Meyer then bought black plastic bags and distributed them to residents, who collected loose litter on the east side of Trollope Street. Welkom said the municipality would return with more black bags.
“The front-end loaders can’t work on that side of the road because they will damage water pipes and cables, but the people said they would collect the rubbish if we provided the bags,” he told Grocott’s Mail as the protest headed towards a resolution.
Interviewed at the site, Meyer said while the blockade of the main route to Makana Brick was hurting his business, he understood the residents’ frustration and fully supported them in their protest. “Tomorrow I’ll bring trucks in and we’ll cart all of this away to the dump. By tomorrow I think this problem will be resolved and this site will be clean,” Meyer told Grocott’s Mail on Monday.
WHAT ABOUT THE RECYCLING PROJECT?
Sugarloaf Hill is the site of one of three waste recycling buyback centres placed at high-traffic former dumpsites in Makhanda (Grahamstown). The units were delivered to Joza (next to Makana’s Kop Old Age Home), the Carlisle Street dump and Sugarloaf Hill in February 2016.
Project Manager for Integrated Waste and Recycling Services (IWARS) who owned the units, Mark Price, explained at the time that with solar-powered lights, the specialised, custom-made containers had a fully equipped office area, a suppliers’ area where recycling material was weighed. A dedicated IT system for recording suppliers and sales was being developed and this system would be used at every unit.
The project was viewed as an important component of addressing the problem of waste management in the municipality. By providing easy access to recycling services at locations across the town, waste would be collected rather than discarded.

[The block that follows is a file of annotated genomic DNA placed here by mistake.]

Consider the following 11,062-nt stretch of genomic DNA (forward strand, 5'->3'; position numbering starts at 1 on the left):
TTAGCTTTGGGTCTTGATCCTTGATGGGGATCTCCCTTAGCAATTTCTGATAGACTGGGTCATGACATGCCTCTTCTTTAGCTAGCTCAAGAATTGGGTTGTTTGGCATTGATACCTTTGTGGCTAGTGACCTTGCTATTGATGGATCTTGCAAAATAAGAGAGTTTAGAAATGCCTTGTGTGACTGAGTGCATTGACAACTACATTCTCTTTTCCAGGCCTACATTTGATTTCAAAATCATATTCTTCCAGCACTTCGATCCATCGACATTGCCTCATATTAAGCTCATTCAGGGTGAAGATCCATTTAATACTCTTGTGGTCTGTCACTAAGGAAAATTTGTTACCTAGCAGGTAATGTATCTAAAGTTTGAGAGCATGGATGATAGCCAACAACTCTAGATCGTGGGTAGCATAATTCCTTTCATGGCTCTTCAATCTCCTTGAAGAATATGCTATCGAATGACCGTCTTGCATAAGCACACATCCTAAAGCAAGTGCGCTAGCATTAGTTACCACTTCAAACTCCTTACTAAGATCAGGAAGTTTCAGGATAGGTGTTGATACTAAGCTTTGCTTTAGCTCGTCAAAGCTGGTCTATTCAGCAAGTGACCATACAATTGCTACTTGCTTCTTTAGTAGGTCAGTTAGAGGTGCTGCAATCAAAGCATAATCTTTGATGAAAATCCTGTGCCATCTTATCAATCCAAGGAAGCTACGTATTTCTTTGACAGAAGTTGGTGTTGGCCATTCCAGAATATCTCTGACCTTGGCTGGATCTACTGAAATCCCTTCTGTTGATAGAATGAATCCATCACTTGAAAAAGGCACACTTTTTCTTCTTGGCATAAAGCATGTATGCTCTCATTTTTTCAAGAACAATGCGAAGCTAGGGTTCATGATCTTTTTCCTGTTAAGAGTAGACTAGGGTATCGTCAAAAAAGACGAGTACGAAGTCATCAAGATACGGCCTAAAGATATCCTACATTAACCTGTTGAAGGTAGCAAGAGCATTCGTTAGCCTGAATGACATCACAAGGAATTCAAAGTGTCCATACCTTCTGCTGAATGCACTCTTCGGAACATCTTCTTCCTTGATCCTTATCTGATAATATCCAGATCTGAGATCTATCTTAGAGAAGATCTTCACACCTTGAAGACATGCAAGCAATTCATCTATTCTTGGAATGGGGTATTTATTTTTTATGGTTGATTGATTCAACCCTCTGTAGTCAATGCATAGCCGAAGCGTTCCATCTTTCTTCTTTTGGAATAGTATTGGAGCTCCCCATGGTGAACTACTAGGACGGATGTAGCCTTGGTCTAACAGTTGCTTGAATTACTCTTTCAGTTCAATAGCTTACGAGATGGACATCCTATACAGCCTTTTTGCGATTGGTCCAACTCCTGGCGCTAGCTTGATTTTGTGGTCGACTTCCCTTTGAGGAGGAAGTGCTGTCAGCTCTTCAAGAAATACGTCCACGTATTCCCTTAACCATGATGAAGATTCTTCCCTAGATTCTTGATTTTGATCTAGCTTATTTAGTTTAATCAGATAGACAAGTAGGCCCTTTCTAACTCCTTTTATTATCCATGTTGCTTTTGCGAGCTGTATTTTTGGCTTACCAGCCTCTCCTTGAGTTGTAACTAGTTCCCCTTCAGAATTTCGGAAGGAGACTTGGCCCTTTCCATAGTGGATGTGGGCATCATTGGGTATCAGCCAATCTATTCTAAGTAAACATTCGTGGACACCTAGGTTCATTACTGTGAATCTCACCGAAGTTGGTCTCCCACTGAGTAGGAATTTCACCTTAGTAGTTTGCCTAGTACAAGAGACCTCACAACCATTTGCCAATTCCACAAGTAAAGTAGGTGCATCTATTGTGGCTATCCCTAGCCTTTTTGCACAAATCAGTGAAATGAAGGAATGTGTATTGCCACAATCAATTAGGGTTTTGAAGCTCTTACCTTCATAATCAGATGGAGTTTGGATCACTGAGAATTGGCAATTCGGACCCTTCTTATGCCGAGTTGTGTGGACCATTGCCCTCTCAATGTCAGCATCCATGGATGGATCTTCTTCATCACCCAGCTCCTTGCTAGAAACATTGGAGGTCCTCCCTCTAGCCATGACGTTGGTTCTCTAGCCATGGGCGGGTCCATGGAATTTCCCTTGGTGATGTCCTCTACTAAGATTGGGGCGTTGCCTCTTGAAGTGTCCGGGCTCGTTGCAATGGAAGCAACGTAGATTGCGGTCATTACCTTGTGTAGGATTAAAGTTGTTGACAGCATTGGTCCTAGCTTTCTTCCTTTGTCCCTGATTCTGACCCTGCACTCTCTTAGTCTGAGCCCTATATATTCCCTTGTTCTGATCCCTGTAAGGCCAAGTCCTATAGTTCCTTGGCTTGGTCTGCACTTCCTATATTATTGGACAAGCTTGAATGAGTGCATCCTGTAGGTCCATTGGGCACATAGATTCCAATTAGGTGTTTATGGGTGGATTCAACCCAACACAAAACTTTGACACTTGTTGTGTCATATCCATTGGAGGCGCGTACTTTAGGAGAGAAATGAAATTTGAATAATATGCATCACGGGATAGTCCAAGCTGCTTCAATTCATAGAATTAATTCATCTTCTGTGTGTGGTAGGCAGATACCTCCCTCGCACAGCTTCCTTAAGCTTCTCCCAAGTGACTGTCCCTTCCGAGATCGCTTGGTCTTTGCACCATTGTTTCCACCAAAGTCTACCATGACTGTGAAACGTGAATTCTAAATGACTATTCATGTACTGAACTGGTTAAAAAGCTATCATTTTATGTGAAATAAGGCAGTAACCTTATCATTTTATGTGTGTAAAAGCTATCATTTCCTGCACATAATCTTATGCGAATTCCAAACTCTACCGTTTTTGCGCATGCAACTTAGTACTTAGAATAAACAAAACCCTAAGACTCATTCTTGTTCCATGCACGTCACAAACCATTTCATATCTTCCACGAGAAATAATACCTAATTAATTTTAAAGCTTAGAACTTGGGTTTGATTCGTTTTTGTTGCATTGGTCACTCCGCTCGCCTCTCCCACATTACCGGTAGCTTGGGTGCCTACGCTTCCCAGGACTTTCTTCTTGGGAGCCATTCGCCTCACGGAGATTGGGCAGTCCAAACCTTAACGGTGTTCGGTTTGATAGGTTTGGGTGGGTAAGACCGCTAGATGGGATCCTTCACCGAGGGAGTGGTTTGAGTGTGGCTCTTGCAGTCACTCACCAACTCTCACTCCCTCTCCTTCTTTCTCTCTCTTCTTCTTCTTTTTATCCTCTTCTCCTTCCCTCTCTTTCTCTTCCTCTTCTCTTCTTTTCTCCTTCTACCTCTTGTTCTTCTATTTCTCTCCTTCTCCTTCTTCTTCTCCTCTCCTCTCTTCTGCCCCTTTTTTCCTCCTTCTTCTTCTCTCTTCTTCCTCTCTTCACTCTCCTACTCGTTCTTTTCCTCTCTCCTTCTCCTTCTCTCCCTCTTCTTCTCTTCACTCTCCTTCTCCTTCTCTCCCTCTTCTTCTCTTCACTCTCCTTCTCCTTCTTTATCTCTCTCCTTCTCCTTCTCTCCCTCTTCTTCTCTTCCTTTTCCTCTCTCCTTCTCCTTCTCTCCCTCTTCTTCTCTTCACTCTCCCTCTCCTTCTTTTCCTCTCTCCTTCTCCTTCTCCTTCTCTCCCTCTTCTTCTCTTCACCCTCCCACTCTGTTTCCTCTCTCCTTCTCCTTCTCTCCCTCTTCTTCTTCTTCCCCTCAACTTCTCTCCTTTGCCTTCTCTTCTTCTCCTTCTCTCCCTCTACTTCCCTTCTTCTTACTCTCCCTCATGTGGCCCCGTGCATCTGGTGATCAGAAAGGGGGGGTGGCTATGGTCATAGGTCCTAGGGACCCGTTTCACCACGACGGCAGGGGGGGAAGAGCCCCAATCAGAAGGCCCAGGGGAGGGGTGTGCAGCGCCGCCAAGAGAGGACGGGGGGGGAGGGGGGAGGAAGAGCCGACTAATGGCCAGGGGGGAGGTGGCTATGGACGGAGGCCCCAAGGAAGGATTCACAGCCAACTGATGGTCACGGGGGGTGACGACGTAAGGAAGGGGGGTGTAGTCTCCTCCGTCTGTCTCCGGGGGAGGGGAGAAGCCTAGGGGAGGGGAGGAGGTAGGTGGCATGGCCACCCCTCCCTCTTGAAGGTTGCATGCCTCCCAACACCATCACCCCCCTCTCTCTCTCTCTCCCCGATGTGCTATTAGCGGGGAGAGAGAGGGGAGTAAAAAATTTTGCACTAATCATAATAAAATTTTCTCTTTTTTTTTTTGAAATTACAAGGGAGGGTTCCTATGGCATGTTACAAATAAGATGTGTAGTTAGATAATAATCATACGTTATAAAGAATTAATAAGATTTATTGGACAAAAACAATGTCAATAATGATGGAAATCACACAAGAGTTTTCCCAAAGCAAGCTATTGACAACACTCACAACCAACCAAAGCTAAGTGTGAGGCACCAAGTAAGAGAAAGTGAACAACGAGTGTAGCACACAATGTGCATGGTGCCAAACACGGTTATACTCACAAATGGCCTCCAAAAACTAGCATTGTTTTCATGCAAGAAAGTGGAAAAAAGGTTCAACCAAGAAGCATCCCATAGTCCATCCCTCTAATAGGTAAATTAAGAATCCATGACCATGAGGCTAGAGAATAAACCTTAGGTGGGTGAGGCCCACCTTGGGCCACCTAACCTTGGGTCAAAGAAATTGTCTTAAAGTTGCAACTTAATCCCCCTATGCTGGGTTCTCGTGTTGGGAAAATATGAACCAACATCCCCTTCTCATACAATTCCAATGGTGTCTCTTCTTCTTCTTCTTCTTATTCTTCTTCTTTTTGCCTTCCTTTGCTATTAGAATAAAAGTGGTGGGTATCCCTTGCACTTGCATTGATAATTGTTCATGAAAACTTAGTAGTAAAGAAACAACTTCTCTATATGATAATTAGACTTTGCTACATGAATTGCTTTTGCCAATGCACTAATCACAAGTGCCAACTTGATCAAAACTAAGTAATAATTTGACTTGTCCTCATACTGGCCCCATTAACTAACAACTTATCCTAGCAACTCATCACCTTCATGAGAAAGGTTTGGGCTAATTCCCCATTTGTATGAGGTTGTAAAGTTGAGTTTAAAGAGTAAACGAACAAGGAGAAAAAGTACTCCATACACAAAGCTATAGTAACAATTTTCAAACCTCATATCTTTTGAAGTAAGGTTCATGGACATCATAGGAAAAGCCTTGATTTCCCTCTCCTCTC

Two years later, the unit on Sugarloaf Hill is trashed. Unmanned, the windows are broken, the doors long gone and rubbish lies piled up inside – but not for recycling, just dumped. It’s the second unit to go this way.
Price this week told Grocott’s Mail that the first one had also been vandalised and burnt.
“We took it and sold it for scrap,” Price said.
Price said the project hadn’t been able to get up and running because the Department of Trade and Industry had been slow in fulfilling their part of the bargain.
“We can’t go into full production because DTI still owes 45% of the money,” Price said. “In December they sent us a letter confirming they still owe the money, but gave no indication when they would pay the R8.5 million needed to complete the development and set it up over several municipalities.”
He said they had been waiting for the promised capital for 24 months.
IWARS has a contract with the DTI aligned to the Department’s Employment Creation Fund, and a memorandum of understanding with Makana and other municipalities. The total value of the contract is R20 million.
“At the moment we’re just using the remaining units as storage,” Price told Grocott’s Mail this week. “None of the units in Grahamstown are operating.”
Spokesperson for the DTI Sidwell Medupe referred Grocott’s Mail’s queries about the matter to Project Manager in the DTI Paseka Maleno. At the time of publishing Grocott’s Mail had not yet been able to reach Maleno.
Queries sent to Makana Municipality’s Director of Safety and Community Services Kelello Makgoko had not yet been responded to at the time of publishing.